Hollywood has turned to such maps for clues in its perpetual treasure hunt. Previously we got the risible (Buford Pusser) or the cloddishly endearing (Jim Varney’s Ernest character). But now screenwriters are obsessed with the idea of the road-tripping, spontaneous, and often murderous poor. (It is ever tempting for Hollywood to impute authenticity to the ignorant—and to give them bodacious bods.) In addition to the forthcoming Natural Born Killers, we’ve been visited with Guncrazy, True Romance, A Perfect World, and Kalifornia.

“It’s totally about sex,” says director John Waters. “Extreme white people”—Waters’s preferred term for the white underclass—”look incredibly beautiful until they’re 20, and then they look about 50. It’s a sexual fantasy for people in movies, who don’t meet those sort of people very much—it’s the idea of the bad boy, the juvenile delinquent.”

Movies give us an airbrushed dream of white trash: alluring and deadly. Television, on the other hand, locks us into a trash feedback loop. “The explosion of tabloid TV sensationalizes problems that were previously repressed and unarticulated, except as small-town gossip,” says Mary Matalin, host of Equal Time (and wife of James Carville). “Ten years ago, no one would talk about fat, incest, and wife or child abuse. Now, with Tonya [Harding] or the Bobbitts, it’s tantamount to why we used to go look at the Elephant Man or the Lobster Boy.”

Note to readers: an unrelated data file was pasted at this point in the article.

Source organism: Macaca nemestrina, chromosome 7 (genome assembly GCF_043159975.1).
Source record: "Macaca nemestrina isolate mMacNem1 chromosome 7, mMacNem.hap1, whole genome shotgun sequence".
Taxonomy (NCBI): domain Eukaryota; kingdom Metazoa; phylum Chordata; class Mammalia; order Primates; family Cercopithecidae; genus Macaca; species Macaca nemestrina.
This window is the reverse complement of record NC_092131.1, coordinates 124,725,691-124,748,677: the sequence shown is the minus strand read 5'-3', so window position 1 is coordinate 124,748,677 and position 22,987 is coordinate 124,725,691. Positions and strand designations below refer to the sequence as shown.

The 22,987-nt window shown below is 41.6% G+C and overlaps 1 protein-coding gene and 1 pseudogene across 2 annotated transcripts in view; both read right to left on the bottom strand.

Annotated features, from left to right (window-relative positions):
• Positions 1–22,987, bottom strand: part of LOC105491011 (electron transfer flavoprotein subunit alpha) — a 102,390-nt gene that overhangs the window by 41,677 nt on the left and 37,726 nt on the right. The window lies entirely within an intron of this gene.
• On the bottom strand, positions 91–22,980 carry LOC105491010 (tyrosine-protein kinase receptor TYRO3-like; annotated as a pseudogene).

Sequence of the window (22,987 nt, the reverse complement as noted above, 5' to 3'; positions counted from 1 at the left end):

Fittingly, the latest trash scandal involves “Lobster Boy” Grady Stiles Jr. of Gibsonton, Florida, a footless carnival attraction whose two-fingered hands looked like claws. Stiles’s wife, Mary Teresa (previously married to a dwarf), was just convicted of conspiring to kill Grady as he relaxed at home in his underwear; Mary Teresa’s unsuccessful defense was that he had sexually abused her, head-butted her, and swatted her with his pincer hands. Since Phil Donahue began the genre in 1967, daytime talk has never run out of such gross turpitudes—indeed, the cat-fights and jaw-dropping catastrophes give Greg Kinnear an endless supply of highlights to smirk at daily on Talk Soup.

But most people don’t watch to scoff. Penn State sociologist Vicki Abt, who recently studied 1,000 hours of Oprah, Donahue, and Sally Jessy Raphaël, estimates that 90 percent of the guests are illiterate, and suspects that the viewers aren’t building their vocabulary much either: “If you see shows about men who sleeps with their mother-in-law enough, people get used to those things,” she says. “If you see this all the time, the man who doesn’t sleep with his mother-in-law will eventually become strange … . A child sees that if he acts terribly, he might get on Phil, Sally, or Oprah.”

Indeed, not only is there no manifest reward in our society for behaving well; there is now a reward for behaving badly—the fifteen camera crews on hand to immortalize Joey Buttafuoco’s exit from prison after he’d served his term for statutory rape; the reported $500,000 he made from A Current Affair; the $200,000 he made from the CBS movie Casualties of Love. Witness John Wayne Bobbitt, who has made hundreds of thousands of dollars on a “Love Hurts” media tour featuring appearances where he autographs steak knives and plays “Stump the Bobbitt,” a contest testing his knowledge of Bobbitt-castration jokes. He has begun marketing a Bobbitt penis protector, made by the Klimax Corporation, and is negotiating with Playboy for a photo spread in which his sometime fiancée, former topless dancer Kristina Elliott, shucks her clothes while he, with becoming shyness, keeps his on. Modestly, too, he turned down $1 million last week to do a porn movie featuring his reassembled manroot.